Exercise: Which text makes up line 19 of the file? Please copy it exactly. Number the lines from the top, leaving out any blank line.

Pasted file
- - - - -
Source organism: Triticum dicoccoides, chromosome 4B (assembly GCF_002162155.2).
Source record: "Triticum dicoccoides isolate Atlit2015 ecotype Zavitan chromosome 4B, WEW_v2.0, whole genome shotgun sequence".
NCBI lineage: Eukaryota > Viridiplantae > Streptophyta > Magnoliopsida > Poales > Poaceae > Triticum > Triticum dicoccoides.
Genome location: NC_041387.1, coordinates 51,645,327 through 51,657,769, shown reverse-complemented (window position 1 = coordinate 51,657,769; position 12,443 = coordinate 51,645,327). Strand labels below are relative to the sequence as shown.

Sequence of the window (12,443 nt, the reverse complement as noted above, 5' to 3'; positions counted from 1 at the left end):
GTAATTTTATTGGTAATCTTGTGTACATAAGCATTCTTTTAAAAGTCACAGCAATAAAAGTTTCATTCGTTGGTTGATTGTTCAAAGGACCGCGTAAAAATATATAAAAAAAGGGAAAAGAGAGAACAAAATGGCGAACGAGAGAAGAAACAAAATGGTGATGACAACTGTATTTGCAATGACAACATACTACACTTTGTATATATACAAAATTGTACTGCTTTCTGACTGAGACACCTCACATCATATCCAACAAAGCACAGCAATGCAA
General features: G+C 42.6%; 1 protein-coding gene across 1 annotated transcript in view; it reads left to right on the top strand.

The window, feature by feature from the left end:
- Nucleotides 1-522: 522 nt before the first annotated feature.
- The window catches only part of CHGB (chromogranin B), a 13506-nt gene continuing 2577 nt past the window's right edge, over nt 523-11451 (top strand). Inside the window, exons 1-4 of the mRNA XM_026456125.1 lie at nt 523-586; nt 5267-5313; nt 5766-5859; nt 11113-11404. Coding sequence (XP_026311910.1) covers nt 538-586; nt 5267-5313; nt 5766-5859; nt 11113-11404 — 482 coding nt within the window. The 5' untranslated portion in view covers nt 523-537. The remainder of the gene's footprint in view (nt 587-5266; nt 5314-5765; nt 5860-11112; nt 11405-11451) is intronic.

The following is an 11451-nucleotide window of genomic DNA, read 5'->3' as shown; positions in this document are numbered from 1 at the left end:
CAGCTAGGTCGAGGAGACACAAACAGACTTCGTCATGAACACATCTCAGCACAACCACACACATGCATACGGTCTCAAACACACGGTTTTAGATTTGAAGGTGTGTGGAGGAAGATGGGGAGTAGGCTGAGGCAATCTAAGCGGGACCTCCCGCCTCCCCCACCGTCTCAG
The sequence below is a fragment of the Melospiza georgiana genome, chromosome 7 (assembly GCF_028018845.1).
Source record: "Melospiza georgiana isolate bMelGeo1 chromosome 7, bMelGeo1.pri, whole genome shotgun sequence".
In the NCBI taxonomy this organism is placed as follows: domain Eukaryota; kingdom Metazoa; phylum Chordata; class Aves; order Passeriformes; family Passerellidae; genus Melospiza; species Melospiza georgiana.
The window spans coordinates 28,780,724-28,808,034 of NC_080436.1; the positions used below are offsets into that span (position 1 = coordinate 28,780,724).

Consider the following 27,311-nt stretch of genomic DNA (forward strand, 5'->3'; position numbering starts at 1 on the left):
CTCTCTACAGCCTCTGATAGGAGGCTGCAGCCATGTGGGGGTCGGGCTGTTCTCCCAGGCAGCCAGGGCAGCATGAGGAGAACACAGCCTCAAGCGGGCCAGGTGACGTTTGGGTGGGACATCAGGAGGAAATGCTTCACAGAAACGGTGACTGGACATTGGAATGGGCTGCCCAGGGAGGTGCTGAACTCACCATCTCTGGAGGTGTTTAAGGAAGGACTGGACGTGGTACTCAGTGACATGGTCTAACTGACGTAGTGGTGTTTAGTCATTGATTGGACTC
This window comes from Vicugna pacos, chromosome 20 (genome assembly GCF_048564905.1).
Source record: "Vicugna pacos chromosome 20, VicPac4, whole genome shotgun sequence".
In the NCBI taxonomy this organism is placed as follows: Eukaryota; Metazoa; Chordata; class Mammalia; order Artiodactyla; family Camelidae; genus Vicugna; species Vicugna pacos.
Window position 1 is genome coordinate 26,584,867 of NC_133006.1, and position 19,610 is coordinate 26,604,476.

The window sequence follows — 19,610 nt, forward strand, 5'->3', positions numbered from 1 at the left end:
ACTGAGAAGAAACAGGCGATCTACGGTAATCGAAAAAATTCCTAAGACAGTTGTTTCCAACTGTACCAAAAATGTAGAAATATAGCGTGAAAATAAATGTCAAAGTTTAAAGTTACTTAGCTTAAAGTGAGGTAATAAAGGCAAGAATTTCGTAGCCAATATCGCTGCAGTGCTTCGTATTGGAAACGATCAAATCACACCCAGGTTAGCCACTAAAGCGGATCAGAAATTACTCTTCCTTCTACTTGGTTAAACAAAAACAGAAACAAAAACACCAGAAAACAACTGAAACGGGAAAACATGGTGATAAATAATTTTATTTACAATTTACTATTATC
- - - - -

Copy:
This window comes from Vicugna pacos, chromosome 20 (genome assembly GCF_048564905.1).